"Everyone who knows me will know the truth, which is that my children come first in my life and that I would never harm any child," he said at the time.
When Santa Barbara authorities executed a search warrant Tuesday at Jackson's ranch, he was in Las Vegas, making a music video.
He returned voluntarily on Thursday, two days after an arrest warrant also was issued, arriving at Santa Barbara Airport in a Gulfstream jet that taxied to a hangar under intense media scrutiny. The jet pulled partially into the hangar, allowing Jackson to emerge and enter a car without being seen. He was then driven to the county jail.
In a brief announcement to a crowd of more than 100 reporters and photographers, Sheriff Jim Anderson announced that Jackson had been taken into custody at the airport at 12:05 p.m. The booking procedure lasted about 45 minutes.
After leaving the sheriff's office, Jackson flew back to Las Vegas, where clusters of curious pedestrians approached his black SUV as it paused in heavy traffic, touching the fingers that Jackson offered through a partially opened window.
Throughout the day, as Santa Barbara residents watched the unfolding saga on television, a few dozen local spectators -- mostly high school and college students -- joined the media crowd at the compound housing the sheriff's office and jail.
Two UC Santa Barbara students held a cardboard sign reading, "Moonwalk 2 Jail," a reference to Jackson's signature dance step.
"It's really the biggest news event of the year, other than the war," said Jared Lyons, 18, a student from nearby San Marcos High School, who had come with two friends after watching the media scrum on television.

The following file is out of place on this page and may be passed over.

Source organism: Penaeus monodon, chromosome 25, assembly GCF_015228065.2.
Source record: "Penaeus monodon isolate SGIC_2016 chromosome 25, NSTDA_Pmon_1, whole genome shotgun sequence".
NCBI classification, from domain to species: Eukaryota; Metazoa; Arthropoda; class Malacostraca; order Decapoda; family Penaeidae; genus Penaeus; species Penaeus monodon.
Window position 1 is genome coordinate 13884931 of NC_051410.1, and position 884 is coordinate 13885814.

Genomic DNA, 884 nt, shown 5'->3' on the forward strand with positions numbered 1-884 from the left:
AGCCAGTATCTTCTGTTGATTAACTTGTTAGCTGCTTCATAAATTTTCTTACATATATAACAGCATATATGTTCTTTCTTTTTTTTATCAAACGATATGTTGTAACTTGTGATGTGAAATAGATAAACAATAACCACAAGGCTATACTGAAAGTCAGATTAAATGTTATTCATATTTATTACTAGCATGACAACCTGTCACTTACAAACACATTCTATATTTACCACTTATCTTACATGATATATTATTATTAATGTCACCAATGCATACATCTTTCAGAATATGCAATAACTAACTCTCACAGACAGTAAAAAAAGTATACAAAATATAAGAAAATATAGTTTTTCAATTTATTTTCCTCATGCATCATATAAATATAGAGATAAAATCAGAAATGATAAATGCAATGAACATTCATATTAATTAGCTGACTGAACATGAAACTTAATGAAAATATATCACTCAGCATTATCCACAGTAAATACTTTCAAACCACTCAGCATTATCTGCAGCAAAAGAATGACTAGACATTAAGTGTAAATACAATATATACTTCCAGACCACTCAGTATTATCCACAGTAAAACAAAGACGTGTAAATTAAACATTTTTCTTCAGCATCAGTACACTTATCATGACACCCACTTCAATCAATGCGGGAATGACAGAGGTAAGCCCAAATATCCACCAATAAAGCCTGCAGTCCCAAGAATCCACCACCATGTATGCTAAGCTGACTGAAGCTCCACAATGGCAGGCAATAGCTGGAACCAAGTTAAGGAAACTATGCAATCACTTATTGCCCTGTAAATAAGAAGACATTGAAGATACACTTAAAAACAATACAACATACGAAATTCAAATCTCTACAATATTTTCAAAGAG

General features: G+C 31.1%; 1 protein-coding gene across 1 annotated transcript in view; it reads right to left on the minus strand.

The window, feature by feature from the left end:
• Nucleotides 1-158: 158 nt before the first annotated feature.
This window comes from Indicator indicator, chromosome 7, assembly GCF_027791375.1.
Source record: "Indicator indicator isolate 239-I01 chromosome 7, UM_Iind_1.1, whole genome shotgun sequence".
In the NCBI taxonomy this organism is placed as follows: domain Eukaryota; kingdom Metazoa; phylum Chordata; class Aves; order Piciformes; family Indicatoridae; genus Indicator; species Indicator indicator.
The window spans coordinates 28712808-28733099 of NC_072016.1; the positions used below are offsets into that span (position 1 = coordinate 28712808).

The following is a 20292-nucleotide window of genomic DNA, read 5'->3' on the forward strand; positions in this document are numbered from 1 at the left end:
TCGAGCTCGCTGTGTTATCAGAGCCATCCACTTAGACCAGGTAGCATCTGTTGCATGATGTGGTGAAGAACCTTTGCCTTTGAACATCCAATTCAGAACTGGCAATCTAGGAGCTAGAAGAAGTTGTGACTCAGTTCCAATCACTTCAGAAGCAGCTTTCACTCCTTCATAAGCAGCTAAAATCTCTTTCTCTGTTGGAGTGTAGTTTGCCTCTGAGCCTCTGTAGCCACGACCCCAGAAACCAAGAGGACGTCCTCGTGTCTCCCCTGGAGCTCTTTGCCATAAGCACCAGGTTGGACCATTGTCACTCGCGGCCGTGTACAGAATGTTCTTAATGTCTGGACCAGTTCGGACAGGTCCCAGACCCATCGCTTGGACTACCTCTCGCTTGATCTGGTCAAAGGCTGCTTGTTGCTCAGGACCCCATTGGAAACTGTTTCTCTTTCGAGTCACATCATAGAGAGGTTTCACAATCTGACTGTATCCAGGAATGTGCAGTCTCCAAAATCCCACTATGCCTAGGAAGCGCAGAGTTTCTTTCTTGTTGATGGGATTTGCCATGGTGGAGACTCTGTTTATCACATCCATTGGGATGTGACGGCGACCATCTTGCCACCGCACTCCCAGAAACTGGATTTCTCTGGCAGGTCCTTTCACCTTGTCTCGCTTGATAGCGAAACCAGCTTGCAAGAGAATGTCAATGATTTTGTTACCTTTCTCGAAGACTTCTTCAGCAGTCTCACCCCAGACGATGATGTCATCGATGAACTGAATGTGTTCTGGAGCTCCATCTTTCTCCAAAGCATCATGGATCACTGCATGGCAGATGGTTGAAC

A child star alongside his siblings in the Jackson 5, Michael Jackson soared into the pop world's stratosphere in the 1980s.
Although he released a new greatest hits package Wednesday, Jackson's career has been in decline for years, a victim of changing tastes and a series of lurid stories about his personal life. They included allegations in 1993 that he had molested a 13-year-old boy. Although no criminal charges were brought and Jackson insisted that he was innocent, he eventually settled a lawsuit brought by the alleged victim for a sum reported to be at least $15 million.
Among those jumping to Jackson's defense Thursday was his brother Jermaine, who heatedly charged in a brief interview with CNN, punctuated by an on-air obscenity, that the charges amount to "nothing but a modern-day lynching."
"The whole family supports Michael 100%, 1,000%," he said, adding, "Michael is in very strong spirits because he is innocent. My brother is not eccentric. We had an incredible, wonderful childhood."
Geragos, in a telephone interview, said Jackson was eager to face his accuser. An arraignment was scheduled for Jan. 9 in Santa Barbara County Superior Court.
"I spent quite a bit of time with him, and I can tell you he is strong and resolute and determined to fight what he considers to be absolutely scurrilous allegations," said the lawyer, who also represents Scott Peterson of Modesto, who is accused of killing his pregnant wife.
Geragos said Jackson had been outraged by the accusations.
"This is a gentleman who has spent the greater part of his life donating millions of dollars and devoting countless hours to benefiting children and those who are disadvantaged," he said. "That's the most hurtful thing of all of this. Michael Jackson doesn't have urges or desires to ever hurt or damage a child. He finds that utterly repulsive."
Times staff writers Jean Guccione, Michael Krikorian, Mitchell Landsberg, Mary MacVean and Richard Winton contributed to this report.Copyright © 2015, Los Angeles Times